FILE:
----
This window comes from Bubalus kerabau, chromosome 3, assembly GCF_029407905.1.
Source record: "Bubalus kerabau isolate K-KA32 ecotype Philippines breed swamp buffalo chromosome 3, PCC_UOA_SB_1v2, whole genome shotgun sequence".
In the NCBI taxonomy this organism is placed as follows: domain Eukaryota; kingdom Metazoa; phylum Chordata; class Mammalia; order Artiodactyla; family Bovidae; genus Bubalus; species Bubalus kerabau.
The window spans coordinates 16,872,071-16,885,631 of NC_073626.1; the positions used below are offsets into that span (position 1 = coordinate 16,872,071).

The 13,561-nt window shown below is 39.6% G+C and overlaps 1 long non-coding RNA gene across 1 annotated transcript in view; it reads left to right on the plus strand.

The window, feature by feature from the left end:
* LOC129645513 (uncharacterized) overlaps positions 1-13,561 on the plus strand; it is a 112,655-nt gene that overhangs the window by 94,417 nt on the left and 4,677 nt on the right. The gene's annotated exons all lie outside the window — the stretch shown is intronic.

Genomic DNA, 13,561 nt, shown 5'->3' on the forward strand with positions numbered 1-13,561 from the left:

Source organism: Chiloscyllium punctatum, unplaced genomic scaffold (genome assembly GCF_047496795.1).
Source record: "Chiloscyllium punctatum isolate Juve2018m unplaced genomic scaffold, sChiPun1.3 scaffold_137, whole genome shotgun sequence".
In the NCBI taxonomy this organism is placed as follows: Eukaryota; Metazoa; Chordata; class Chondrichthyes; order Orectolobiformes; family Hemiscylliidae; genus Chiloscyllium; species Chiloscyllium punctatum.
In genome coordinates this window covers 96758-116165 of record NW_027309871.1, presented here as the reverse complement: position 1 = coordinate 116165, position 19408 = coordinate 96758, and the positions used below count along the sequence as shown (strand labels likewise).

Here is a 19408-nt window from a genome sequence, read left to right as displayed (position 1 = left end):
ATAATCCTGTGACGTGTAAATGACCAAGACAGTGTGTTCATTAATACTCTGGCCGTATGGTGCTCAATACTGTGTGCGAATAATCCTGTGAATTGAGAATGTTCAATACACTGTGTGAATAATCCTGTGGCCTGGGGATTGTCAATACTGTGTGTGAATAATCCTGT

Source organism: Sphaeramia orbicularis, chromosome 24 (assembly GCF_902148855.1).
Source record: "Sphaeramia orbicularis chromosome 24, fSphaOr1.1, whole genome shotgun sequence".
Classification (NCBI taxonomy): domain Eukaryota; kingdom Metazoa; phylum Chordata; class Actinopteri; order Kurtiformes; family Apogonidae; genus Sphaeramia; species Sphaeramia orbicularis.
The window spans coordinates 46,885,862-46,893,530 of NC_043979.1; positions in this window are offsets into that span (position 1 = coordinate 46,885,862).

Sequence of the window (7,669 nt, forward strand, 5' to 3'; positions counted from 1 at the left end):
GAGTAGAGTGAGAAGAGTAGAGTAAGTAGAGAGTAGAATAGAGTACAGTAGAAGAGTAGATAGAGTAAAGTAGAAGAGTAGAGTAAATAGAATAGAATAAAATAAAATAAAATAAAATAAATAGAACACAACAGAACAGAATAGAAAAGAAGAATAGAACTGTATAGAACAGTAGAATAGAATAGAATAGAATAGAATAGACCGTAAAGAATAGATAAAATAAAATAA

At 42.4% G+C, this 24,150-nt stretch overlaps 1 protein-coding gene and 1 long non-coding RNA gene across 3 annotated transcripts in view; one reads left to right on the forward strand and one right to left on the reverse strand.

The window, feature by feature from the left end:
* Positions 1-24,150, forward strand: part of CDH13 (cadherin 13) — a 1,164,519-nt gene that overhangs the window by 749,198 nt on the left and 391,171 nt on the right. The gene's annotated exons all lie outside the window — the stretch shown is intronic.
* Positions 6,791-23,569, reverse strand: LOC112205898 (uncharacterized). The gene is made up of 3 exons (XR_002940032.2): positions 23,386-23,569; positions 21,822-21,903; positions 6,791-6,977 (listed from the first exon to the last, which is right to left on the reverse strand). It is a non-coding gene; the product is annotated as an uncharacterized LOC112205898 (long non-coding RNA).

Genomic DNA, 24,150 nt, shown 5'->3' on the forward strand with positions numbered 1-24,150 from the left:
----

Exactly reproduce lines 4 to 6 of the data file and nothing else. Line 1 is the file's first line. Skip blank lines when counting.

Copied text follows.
The window spans coordinates 16,872,071-16,885,631 of NC_073626.1; the positions used below are offsets into that span (position 1 = coordinate 16,872,071).

The 13,561-nt window shown below is 39.6% G+C and overlaps 1 long non-coding RNA gene across 1 annotated transcript in view; it reads left to right on the plus strand.

The window, feature by feature from the left end: